The case that was heard in the Pretoria High Court related to trading in the shares of African Cellular Towers (ACT) by Gavin Zietsman on behalf of Harrison and White Investments in early 2011. The FSB’s enforcement committee had found the two parties guilty of insider trading on the basis that they had information that ACT would be getting a R99 million loan from the Industrial Development Corporation (IDC), which was not yet public.
It was the first time that anyone found guilty of insider trading by the FSB’s enforcement committee had appealed the matter in court. The result was a convincing vindication for the regulator. The full court judgement can be downloaded here.
The court dismissed the appeal against both the conviction and the administrative penalty imposed with costs. Importantly, it confirmed that the enforcement committee is entitled to make such rulings and impose such penalties as an administrative tribunal. Effectively, this means that the FSB can continue to act in such matters, now confident that it has the backing of the courts.
The court further made a number of rulings based on others made in foreign jurisdictions. In particular, it brought clarity to questions around when knowledge can be considered inside information. It also ruled that just because someone genuinely believes that the information that they have is not inside information will not in itself be a defence, unless there are reasonable grounds for that belief.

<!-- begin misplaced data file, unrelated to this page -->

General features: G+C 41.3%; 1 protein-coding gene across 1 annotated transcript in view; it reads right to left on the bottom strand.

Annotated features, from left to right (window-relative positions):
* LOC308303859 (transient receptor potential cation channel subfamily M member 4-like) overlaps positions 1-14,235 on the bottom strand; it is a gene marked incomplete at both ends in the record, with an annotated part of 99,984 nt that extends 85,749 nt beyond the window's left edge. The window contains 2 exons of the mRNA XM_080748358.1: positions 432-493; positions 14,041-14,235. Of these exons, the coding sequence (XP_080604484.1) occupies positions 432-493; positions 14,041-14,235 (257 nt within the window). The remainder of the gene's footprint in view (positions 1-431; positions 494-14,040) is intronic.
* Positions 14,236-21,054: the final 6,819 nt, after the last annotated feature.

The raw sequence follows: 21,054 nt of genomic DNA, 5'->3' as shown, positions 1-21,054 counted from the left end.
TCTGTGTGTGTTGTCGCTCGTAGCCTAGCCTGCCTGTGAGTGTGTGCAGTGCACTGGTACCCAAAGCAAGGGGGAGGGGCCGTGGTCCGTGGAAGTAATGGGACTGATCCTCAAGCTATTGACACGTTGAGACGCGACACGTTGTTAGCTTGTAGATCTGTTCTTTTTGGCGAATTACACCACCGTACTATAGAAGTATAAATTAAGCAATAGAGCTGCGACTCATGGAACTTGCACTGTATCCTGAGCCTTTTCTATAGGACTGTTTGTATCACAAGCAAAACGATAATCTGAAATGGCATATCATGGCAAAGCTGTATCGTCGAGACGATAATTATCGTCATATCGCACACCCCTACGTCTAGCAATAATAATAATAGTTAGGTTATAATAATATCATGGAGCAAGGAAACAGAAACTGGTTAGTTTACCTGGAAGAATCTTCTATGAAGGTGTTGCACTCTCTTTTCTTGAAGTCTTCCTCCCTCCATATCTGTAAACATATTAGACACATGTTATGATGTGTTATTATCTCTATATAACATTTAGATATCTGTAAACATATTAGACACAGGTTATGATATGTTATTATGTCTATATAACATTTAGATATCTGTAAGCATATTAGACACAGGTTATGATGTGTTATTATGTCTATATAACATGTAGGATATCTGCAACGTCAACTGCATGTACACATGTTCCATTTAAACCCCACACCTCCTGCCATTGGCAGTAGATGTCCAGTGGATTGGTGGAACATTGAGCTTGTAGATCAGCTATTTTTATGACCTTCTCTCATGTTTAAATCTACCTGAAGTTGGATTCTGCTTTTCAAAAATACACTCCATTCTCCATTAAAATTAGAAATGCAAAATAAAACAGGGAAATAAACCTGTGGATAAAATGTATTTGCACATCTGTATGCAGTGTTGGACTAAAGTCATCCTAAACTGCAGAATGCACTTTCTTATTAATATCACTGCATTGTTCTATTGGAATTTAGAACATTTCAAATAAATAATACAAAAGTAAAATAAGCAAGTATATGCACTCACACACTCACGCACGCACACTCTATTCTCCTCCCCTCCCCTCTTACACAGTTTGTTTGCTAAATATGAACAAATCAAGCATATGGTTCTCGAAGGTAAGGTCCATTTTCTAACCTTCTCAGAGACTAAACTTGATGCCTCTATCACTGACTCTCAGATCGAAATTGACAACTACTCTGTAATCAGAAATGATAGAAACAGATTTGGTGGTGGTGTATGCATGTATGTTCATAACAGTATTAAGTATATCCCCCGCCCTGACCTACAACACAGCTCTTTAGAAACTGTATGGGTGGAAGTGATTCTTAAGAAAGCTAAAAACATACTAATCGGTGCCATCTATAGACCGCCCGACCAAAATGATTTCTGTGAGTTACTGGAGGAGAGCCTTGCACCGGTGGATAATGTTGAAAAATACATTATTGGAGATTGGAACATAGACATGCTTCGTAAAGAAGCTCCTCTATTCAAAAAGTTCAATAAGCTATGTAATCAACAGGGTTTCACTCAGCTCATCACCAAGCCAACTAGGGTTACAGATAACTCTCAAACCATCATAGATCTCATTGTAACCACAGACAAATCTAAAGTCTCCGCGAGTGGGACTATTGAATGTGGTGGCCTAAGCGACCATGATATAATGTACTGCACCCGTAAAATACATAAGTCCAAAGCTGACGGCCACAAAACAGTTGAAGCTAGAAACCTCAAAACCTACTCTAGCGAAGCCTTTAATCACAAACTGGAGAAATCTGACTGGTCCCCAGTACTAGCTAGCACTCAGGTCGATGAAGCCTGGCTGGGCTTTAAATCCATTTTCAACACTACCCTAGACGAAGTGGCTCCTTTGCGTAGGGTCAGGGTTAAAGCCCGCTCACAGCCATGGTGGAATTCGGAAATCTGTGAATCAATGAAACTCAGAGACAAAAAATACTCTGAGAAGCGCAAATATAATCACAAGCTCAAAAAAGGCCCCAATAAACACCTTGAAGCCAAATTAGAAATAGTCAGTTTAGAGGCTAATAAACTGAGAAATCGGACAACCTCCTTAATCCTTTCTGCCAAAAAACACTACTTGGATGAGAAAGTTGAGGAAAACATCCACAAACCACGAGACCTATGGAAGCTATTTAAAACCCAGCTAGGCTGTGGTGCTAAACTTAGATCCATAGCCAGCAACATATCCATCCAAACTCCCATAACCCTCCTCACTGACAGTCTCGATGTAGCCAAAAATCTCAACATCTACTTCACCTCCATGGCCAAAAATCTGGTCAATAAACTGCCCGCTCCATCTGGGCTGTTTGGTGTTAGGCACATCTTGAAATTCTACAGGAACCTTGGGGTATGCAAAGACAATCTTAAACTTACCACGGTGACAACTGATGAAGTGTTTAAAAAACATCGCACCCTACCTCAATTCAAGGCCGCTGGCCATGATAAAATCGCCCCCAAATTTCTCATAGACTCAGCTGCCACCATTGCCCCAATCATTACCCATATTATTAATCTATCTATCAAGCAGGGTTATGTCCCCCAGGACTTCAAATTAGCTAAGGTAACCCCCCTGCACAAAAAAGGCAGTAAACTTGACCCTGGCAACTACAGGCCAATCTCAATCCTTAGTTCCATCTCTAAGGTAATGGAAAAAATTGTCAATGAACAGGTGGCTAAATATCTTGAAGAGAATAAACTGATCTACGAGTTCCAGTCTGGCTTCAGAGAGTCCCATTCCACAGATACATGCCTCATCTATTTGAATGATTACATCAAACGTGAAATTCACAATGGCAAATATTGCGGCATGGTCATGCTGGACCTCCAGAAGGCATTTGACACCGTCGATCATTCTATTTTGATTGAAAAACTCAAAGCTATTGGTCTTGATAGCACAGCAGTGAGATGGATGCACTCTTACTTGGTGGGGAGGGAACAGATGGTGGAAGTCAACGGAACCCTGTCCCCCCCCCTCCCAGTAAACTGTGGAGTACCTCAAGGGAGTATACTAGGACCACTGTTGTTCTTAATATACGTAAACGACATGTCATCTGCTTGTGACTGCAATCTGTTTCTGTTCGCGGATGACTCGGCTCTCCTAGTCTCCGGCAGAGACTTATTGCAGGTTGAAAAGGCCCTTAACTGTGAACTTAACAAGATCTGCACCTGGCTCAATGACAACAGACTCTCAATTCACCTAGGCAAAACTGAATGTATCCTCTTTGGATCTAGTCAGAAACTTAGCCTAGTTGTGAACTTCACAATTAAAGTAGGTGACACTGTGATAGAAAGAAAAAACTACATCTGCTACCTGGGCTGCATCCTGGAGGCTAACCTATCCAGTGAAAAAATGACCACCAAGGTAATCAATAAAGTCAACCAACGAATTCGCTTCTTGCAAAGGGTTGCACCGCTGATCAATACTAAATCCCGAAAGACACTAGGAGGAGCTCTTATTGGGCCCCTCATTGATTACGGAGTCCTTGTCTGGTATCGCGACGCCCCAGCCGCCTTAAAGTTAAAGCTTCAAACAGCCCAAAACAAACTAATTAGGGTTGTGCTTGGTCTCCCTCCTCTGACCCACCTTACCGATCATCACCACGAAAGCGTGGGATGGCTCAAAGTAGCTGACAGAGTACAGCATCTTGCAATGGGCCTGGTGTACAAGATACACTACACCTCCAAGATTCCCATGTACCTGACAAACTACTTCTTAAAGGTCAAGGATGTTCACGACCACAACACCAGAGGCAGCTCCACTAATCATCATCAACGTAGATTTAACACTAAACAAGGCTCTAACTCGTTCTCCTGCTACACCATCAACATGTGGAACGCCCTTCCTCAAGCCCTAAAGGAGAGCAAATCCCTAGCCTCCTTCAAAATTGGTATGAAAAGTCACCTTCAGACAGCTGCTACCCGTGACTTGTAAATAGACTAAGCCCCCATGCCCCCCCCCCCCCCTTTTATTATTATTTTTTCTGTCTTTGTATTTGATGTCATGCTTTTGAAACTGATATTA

A final interesting aspect to the case was that ACT went into liquidation in the middle of 2012, and Harrison and White still held the shares in question at the time. They lost the entire value of their holding and so never realised a profit from the trade.
However, the court held that these subsequent losses are irrelevant. It agreed with a finding made in Hong Kong that “the approach is to treat the relevant profit as gained by the insider dealer when the information was made public…. At that date, the amount of the inside dealer’s profit, whether realized or not, was fixed once and for all.”
Keetse says that the findings by the court provide more certainty when it comes to pursuing issues of insider trading. He added that it is important to understand that the Act is broad and everyone needs to be aware of what might constitute an offence.
The Act spells out a number of instances where you will become an insider, in particular:
- If you have knowledge of price sensitive information that is not public and you use that information to deal for own account, then you are guilty of insider trading.
- If you are an insider and you know that you have price sensitive information and you deal for another person, then you are still guilty.
- Any person who deals for an insider knowing that such person is an insider, also commits an offence.
- If you have inside information and you disclose that information to another person, that disclosure is an offence.
- If you are an insider and you encourage or cause another to deal or not to deal based on your knowledge, then you are committing an offence.